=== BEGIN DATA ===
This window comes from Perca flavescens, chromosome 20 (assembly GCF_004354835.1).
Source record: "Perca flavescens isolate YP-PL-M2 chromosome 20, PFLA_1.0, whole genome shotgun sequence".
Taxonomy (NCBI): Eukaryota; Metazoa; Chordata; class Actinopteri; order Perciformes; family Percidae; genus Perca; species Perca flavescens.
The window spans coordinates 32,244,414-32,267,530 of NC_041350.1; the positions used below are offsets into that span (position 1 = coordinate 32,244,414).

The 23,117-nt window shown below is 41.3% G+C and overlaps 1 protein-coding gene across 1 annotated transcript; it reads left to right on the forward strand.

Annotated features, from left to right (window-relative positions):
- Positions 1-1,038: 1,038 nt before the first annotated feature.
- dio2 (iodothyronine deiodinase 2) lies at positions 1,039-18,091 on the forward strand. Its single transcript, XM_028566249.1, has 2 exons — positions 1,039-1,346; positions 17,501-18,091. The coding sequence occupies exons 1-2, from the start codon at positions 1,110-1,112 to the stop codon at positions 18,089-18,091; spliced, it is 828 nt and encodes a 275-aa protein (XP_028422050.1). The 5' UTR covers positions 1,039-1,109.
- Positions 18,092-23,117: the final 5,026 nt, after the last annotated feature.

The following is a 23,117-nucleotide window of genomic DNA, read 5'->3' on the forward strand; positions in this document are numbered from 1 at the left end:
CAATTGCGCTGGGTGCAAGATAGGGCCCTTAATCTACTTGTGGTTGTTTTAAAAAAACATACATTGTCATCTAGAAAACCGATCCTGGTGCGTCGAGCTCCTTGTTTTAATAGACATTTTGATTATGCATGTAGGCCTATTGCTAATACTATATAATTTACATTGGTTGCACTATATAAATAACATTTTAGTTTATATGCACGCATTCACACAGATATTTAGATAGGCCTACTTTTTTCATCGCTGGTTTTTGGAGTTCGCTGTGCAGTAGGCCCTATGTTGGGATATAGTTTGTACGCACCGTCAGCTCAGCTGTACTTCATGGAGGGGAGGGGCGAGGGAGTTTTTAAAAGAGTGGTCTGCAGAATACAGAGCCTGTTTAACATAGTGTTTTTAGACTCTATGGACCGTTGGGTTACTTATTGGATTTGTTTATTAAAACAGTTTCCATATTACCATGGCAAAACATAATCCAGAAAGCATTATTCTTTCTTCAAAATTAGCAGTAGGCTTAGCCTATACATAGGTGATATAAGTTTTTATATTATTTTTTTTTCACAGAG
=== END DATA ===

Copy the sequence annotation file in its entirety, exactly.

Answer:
This window comes from Perca flavescens, chromosome 20 (assembly GCF_004354835.1).
Source record: "Perca flavescens isolate YP-PL-M2 chromosome 20, PFLA_1.0, whole genome shotgun sequence".
Taxonomy (NCBI): Eukaryota; Metazoa; Chordata; class Actinopteri; order Perciformes; family Percidae; genus Perca; species Perca flavescens.
The window spans coordinates 32,244,414-32,267,530 of NC_041350.1; the positions used below are offsets into that span (position 1 = coordinate 32,244,414).

The 23,117-nt window shown below is 41.3% G+C and overlaps 1 protein-coding gene across 1 annotated transcript; it reads left to right on the forward strand.

Annotated features, from left to right (window-relative positions):
- Positions 1-1,038: 1,038 nt before the first annotated feature.
- dio2 (iodothyronine deiodinase 2) lies at positions 1,039-18,091 on the forward strand. Its single transcript, XM_028566249.1, has 2 exons — positions 1,039-1,346; positions 17,501-18,091. The coding sequence occupies exons 1-2, from the start codon at positions 1,110-1,112 to the stop codon at positions 18,089-18,091; spliced, it is 828 nt and encodes a 275-aa protein (XP_028422050.1). The 5' UTR covers positions 1,039-1,109.
- Positions 18,092-23,117: the final 5,026 nt, after the last annotated feature.

The following is a 23,117-nucleotide window of genomic DNA, read 5'->3' on the forward strand; positions in this document are numbered from 1 at the left end:
CAATTGCGCTGGGTGCAAGATAGGGCCCTTAATCTACTTGTGGTTGTTTTAAAAAAACATACATTGTCATCTAGAAAACCGATCCTGGTGCGTCGAGCTCCTTGTTTTAATAGACATTTTGATTATGCATGTAGGCCTATTGCTAATACTATATAATTTACATTGGTTGCACTATATAAATAACATTTTAGTTTATATGCACGCATTCACACAGATATTTAGATAGGCCTACTTTTTTCATCGCTGGTTTTTGGAGTTCGCTGTGCAGTAGGCCCTATGTTGGGATATAGTTTGTACGCACCGTCAGCTCAGCTGTACTTCATGGAGGGGAGGGGCGAGGGAGTTTTTAAAAGAGTGGTCTGCAGAATACAGAGCCTGTTTAACATAGTGTTTTTAGACTCTATGGACCGTTGGGTTACTTATTGGATTTGTTTATTAAAACAGTTTCCATATTACCATGGCAAAACATAATCCAGAAAGCATTATTCTTTCTTCAAAATTAGCAGTAGGCTTAGCCTATACATAGGTGATATAAGTTTTTATATTATTTTTTTTTCACAGAG